15. 17. Hedge Fund Core Portfolio <ul><li>Manager Selection </li></ul><ul><ul><li>Select managers consistent with return and risk stability </li></ul></ul><ul><ul><li>Consistent sensitivity to market factors which underlie return drivers </li></ul></ul><ul><ul><li>Stability over time in relationship to index and other managers in style </li></ul></ul><ul><li>Strategy Selection </li></ul><ul><ul><li>Take advantage of the ability to profit in a range of market environments </li></ul></ul><ul><ul><li>Develop a diversified approach to capturing ‘alpha’ </li></ul></ul>
  16. 19. II: Risk and Return Analysis in Hedge Funds <ul><li>Investors get paid for bearing certain risks </li></ul><ul><ul><li>Beta is an important one. Credit risk, term structure risk, volatility risk, and liquidity risk are others </li></ul></ul><ul><li>Hedge fund strategies generally minimize beta and maximize exposure to the other risks </li></ul><ul><ul><li>Often misconstrued as absolute return (or return to skill) </li></ul></ul><ul><ul><li>Factor models quantify a fund’s exposure to these risks - separate ‘natural’ return from ‘skill </li></ul></ul>
  17. 20. Each Hedge Fund Strategy or Managed Futures Strategy Has Own Economic Source of Return <ul><ul><ul><li>Equity Market Neutral - Relative Mispricing </li></ul></ul></ul><ul><ul><ul><li>Convertible Arbitrage - Volatility, Credit Risk </li></ul></ul></ul><ul><ul><ul><li>Merger Arbitrage - Equity And Credit Exposure </li></ul></ul></ul><ul><ul><ul><li>Distressed Securities - Credit Spreads, Liquidity Risk </li></ul></ul></ul><ul><ul><ul><li>Hedged Equity - Equity Factor Sensitivity, Volatility </li></ul></ul></ul><ul><ul><ul><li>Managed Futures – Markets Trends </li></ul></ul></ul>
  18. 21. Hedge Fund Exposure to Market Factors Univariate Regression of Returns Against Factors 1990-02
  19. 22. Managed Futures Exposure to Market Factors
  20. 23. Managed Futures Exposure to Market Factors
  21. 24. Hedge Fund Exposures During Extreme Periods <ul><li>Returns on hedge fund indices and various asset classes and factors were grouped in quartiles. Each group holds 25% of observations. </li></ul><ul><li>The bottom quartile holds 25% of observations that are the lowest, while the top quartile holds 25% of observations that the highest. </li></ul><ul><li>Returns on hedge fund indices and other asset classes were ranked using the dates that correspond to the observations in each quartile. </li></ul>
  22. 25. Exposures During Extreme Periods
  23. 26. Exposures During Extreme Periods
  24. 27. Exposures During Extreme Periods
  25. 28. Exposures During Extreme Periods
  26. 29. Managed Futures Exposures During Extreme Periods
  27. 30. Hedge Fund Managers <ul><li>Questions: </li></ul><ul><ul><li>How Persistent Are The Benefits Of Hedge Fund Managers? </li></ul></ul><ul><ul><li>How Persistent Are Benefits Of Hedge Fund Strategies? </li></ul></ul>
  28. 31. Persistence of Performance: Manager Based or Strategy Based <ul><li>We regressed monthly excess returns of several hedge fund managers against monthly excess returns on S&P500 and Lehman Aggregate Bond Index </li></ul><ul><li>Risk is measured in terms of exposures to equity and bonds. </li></ul><ul><li>The intercept represents the manager’s alpha. </li></ul>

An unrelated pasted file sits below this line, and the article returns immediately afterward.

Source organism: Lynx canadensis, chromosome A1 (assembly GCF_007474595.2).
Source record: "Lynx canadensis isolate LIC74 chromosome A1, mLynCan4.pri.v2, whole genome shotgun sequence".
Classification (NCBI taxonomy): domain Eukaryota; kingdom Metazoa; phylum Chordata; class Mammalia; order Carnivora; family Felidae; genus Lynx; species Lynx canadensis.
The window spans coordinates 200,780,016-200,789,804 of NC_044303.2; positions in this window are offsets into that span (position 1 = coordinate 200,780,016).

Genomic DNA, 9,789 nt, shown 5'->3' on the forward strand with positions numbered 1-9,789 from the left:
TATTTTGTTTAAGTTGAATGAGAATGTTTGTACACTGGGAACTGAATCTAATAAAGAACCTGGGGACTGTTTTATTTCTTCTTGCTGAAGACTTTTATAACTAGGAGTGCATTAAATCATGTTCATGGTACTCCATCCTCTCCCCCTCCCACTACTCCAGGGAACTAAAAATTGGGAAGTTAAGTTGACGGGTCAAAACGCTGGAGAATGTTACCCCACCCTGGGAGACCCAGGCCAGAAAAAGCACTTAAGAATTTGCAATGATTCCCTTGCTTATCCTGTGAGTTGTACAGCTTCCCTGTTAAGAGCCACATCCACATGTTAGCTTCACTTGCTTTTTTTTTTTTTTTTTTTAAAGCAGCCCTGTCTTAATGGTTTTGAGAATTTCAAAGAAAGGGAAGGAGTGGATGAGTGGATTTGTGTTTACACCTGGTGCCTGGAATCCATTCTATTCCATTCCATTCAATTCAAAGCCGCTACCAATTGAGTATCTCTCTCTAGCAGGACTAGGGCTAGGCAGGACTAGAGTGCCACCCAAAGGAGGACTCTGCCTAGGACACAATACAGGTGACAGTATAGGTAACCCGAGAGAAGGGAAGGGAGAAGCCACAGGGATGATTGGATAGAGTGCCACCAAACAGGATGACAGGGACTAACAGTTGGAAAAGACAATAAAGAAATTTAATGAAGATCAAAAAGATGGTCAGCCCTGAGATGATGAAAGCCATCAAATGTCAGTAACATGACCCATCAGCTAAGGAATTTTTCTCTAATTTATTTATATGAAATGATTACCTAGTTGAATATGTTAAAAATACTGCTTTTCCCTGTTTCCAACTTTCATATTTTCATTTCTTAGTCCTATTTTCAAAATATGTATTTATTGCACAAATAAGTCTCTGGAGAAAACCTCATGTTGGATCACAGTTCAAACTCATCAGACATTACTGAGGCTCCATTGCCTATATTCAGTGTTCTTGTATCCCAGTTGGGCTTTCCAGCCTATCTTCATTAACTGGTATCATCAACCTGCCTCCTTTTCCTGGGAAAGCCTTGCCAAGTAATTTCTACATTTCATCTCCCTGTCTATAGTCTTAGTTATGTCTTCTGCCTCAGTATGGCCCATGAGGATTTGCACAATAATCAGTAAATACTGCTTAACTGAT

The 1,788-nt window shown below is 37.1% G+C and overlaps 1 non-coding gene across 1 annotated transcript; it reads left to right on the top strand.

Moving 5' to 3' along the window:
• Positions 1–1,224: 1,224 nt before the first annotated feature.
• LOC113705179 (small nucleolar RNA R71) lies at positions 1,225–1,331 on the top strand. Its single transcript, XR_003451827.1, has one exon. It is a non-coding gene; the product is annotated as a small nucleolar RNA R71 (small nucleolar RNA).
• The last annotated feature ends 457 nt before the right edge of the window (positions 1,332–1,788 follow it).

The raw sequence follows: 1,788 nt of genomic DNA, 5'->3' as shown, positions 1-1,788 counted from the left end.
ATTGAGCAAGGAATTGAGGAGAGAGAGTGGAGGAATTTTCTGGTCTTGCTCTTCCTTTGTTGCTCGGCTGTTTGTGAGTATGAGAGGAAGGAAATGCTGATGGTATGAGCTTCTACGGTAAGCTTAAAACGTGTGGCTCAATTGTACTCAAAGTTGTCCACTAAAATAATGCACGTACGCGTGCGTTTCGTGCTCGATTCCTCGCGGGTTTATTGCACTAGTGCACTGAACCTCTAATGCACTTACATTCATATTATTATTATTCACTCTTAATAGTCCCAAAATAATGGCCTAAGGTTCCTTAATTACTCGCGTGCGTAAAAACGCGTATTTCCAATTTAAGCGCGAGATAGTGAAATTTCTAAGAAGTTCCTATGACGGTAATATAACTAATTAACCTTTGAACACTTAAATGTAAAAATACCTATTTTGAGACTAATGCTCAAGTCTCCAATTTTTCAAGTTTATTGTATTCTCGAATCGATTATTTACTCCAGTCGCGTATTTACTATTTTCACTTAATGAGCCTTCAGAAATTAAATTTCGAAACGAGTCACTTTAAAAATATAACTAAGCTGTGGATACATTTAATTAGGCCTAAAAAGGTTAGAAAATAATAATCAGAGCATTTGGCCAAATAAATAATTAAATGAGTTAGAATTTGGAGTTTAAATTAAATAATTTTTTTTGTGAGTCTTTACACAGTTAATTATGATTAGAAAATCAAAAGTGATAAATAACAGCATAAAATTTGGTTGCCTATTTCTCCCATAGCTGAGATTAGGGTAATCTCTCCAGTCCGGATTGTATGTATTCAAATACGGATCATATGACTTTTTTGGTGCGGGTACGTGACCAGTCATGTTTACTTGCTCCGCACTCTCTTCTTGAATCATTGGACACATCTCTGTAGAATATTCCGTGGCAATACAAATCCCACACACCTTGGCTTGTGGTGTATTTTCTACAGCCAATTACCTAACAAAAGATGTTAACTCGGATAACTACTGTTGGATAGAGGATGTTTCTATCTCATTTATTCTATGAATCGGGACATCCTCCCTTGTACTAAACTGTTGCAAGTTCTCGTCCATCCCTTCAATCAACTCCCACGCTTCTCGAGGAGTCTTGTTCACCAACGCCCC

29. 32. Persistence of Alphas: Index Alpha High - Manager Alpha Low
  30. 33. Persistence of Exposures
  31. 34. Persistence of Exposures
  32. 35. Summary <ul><li>Alphas at managers levels are not persistent. </li></ul><ul><li>Alphas at the index levels are persistent. </li></ul><ul><li>The same story can be said about risk exposures. </li></ul><ul><li>With minor changes, these results hold for all strategies. </li></ul>
  33. 36. <ul><li>Manager Based </li></ul><ul><li>Security Based </li></ul><ul><li>Factor Based </li></ul>III: Hedge Fund Indices and Benchmarks
  34. 37. <ul><ul><ul><li>No Universe of Manager Performance Index Exists </li></ul></ul></ul><ul><ul><ul><ul><li>Current Universe of Managers (e.g., Zurich, TASS, …) Provide only limited representation of true Universe </li></ul></ul></ul></ul><ul><ul><ul><li>Most current ‘Universe Indices’ are not ‘True’ indices </li></ul></ul></ul><ul><ul><ul><ul><li>Collection of self reporting managers </li></ul></ul></ul></ul><ul><ul><ul><li>Passive Versus Active Indices </li></ul></ul></ul><ul><ul><ul><ul><li>Passive Index requires systematic security (e.g., strategy) or factor based representation of manager strategy and should reflect active manager index </li></ul></ul></ul></ul>Hedge Fund Universe Versus Hedge Fund Index
  35. 38. Hedge Fund Universe, Sub-Universe, Index Universe of Hedge Funds (5000) CISDM Sub-Universe (2500 approx) HFR Sub Universe TASS Sub-Universe Zurich Hedge Fund Indices CSFB/Tremont Index <ul><li>Composite of World Unknown </li></ul><ul><li>Sub-universe (e.g., HFR, TASS,Zurich) may or may not represent World Index </li></ul><ul><li>Personal Libraries (e.g., Zurich Hedge Fund Indices, CSFB, EACM) may better represent characteristics of specific area </li></ul><ul><li>than general random selection of books in general sub universe </li></ul>Some intersection of hedge funds in various Sub-universes
  36. 40. Overview of Hedge Fund Indices
  37. 41. Overview of Hedge Fund Indices
  38. 42. Overview of Hedge Fund Indices
  39. 43. Overview of Hedge Fund Indices
  40. 44. Alternative Hedge Fund Databases: Performance Comparisons (Jan 1998 – June 2002)
  41. 45. Relative Index Performance: Fund of Fund Performance
  42. 46. Hedge Fund Databases: Convertible Arbitrage Example
  43. 47. Index Creation: Index Based Replication
  44. 48. Security Based Passive Indices (CTA Example)
  45. 49. Multi-Factor Based Index Replication